LinuxDSP plugins now available in LV2 format

I wanted to alert Ardour users to the arrival of a couple of interesting new plugins in LV2/Linux format. LinuxDSP has been producing several JACK clients that implement rather good traditional DSP processing, and have recently started implementing some of them as LV2 plugins for easier integration into a DAW like Ardour. At present the MX-EQ1 (a parametric equaliser) and MX-DYN1 (dynamics processing) are available as free (mono-only) versions or as paid-for stereo ones. With Ardour 2.8.3 and above, you will also get the shiny chrome GUIs that some people seem to love. Please consider supporting Mike’s work - he has a background as an engineer with SSL and is genuinely interested in improving the plugin landscape on Linux.

Great news, cause it’s nice if the plugin landscape on Linux could be improved.

It would be better though if you guys can construct a model which enables Mike to get some money and to open the source of the plugins. Like the Ardour-model… or combine the two projects in some way.

Such a model would be better for Linux in the long run I think.

Great News :slight_smile:

@rozea: I agree. Perhaps it could be something like Ardour OSX + AU Support. A Linux Ardour Version with bundled LinuxDSP in a payed version. That would also solve the beginner problem “Ardour has no equalizer/compressor?”.

@beowulf666 yeah there are possibilities for sure imo.

Anyway I’d rather invest some money in open source software then in closed source stuff.


I understand your point of view, but please be realistic: The Ardour payment system only works how it works because Ardour got such a huge userbase AND such a huge range of support / new releases / new features. How many other projects have succeded even for a short while with this payment system?

Ah, and combining Ardour + Linux DSP for sale would not make it open source, right?

I absolutely believe that such a good DSP code is worth some bucks. Remember that you only have to pay anything, like a few dollars, to get the full versions.

The big advantage of Ardour being open source is, in my opinion, not that it’s free of charge (as you can see, it’s not free of charge, if no one would pay it wouldn’t improve) but that anyone can bring in her/his ideas, code some bits, talk to the devs about problems, request features, independence of corporations (right now at least), etc. I do not see that this would make that much sense with a single (but sophisticated) DSP code. Additionally, Mike is as reachable and open to ideas / requests as the best open source devs I’ve ever talked to :wink:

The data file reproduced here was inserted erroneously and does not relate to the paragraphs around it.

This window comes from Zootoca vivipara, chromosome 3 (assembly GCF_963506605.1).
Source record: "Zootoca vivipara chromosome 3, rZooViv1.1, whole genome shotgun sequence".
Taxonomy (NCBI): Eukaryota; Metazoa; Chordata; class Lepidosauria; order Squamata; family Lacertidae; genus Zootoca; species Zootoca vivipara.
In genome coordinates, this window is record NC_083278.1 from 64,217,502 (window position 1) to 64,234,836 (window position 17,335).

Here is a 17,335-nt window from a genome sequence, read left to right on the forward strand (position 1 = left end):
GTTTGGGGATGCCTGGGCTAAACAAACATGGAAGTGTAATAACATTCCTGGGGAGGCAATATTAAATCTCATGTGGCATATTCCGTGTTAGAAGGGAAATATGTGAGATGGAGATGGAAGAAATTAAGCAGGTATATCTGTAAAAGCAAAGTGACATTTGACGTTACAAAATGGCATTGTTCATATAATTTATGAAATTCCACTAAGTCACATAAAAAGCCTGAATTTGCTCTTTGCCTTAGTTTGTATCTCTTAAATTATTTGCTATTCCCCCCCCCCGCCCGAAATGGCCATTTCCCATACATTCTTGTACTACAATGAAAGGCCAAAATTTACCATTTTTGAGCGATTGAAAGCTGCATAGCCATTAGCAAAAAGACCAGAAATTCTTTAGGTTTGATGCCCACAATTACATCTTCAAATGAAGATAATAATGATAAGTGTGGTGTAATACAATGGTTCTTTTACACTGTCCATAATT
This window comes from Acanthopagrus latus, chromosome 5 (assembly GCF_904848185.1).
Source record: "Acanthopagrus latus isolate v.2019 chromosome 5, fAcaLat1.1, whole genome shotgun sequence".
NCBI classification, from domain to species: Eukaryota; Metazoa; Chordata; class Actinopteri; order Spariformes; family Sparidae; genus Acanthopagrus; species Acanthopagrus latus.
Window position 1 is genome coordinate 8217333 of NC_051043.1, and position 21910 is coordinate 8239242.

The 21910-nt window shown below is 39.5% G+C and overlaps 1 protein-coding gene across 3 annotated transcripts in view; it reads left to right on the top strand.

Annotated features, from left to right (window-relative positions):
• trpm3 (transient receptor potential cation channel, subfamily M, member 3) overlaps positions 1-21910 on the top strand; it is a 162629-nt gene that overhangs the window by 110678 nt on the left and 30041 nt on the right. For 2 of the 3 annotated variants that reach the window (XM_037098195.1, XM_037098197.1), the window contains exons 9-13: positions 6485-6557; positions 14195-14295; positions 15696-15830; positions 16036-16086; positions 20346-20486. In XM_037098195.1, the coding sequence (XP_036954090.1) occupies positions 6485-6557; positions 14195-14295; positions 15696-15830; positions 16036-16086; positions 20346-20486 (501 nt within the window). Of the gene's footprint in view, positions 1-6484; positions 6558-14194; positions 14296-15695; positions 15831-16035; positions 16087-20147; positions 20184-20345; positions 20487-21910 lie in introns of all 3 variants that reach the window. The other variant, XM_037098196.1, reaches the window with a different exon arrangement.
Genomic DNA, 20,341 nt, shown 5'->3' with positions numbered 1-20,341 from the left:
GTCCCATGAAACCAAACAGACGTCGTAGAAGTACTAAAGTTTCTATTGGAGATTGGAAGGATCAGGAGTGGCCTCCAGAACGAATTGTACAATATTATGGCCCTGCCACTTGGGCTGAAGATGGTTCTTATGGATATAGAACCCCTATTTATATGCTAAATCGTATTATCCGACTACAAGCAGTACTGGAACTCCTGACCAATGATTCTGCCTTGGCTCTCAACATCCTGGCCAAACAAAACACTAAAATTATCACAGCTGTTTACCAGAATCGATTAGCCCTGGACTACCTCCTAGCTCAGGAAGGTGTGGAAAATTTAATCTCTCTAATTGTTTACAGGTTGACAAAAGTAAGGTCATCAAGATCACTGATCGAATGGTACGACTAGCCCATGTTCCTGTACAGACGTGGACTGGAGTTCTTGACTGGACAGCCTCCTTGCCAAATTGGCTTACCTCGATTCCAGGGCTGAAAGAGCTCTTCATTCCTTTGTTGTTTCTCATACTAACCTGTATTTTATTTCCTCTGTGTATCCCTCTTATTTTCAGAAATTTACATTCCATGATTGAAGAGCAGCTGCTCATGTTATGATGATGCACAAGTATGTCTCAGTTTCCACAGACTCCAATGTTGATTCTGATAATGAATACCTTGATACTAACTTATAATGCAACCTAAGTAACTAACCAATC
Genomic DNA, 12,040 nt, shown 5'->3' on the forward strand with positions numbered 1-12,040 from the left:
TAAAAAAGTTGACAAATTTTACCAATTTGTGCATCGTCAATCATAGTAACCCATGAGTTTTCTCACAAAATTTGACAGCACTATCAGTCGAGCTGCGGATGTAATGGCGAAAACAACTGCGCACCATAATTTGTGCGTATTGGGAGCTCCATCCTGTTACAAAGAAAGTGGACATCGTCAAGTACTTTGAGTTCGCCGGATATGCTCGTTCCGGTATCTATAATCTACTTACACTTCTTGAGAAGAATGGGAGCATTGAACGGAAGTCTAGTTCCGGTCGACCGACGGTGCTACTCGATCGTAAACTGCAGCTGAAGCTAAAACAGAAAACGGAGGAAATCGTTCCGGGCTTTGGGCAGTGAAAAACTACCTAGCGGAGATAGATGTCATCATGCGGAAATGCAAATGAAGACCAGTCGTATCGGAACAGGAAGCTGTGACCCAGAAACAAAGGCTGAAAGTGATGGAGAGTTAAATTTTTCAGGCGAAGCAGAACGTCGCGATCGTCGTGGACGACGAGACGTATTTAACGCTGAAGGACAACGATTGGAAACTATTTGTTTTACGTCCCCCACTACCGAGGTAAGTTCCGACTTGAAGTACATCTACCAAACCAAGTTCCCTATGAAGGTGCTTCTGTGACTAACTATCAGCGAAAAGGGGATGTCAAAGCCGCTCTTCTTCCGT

I’d love to see more good Linux effects as I think the lack of these is the major downside of Linux audio production.


Just spent some time messing around with the plug-ins, and they are lovely. I’ll definitely be putting down some money for the stereo versions. Thanks for the work!

@ Benjamin, I agree with you for a main part… It is true that it is hard to get money for a GPL licenced plugin suite…

But maybe there is some kind of open source license for it, other then GPL? So other devs can learn from the code Mike has written? In this way you’re not improving the plugin landscape on your own, and we as community, are not dependent of one developer of such plugins (Mike)…

But I don’t know how this looks like from the perspective of an developer (Mike and the virtual developer who might be able to learn (or not) from the code if it’s open…)

Just to add to one or two of the points Paul made in the news article, as he says, I have a background in pro-audio, having worked for SSL for many years, (until recently when regrettably they found themselves unable to continue employing as many engineers as they once had.) For various reasons I should point out that the linuxDSP plugins are in no way connected with SSL - or endorsed by them in any way, and there is no SSL intellectual property contained within the code (although one might say that being fortunate enough to work for a such a major pro-audio company provided valuable experience.)
I now find myself in a position to devote more time to developing the linuxDSP software, but this is now (more than ever) dependent upon the financial support the project can generate. More plugins will be released soon, I am normally contactable via the linuxDSP website and open to ideas or suggestions for improvements or new plugins etc.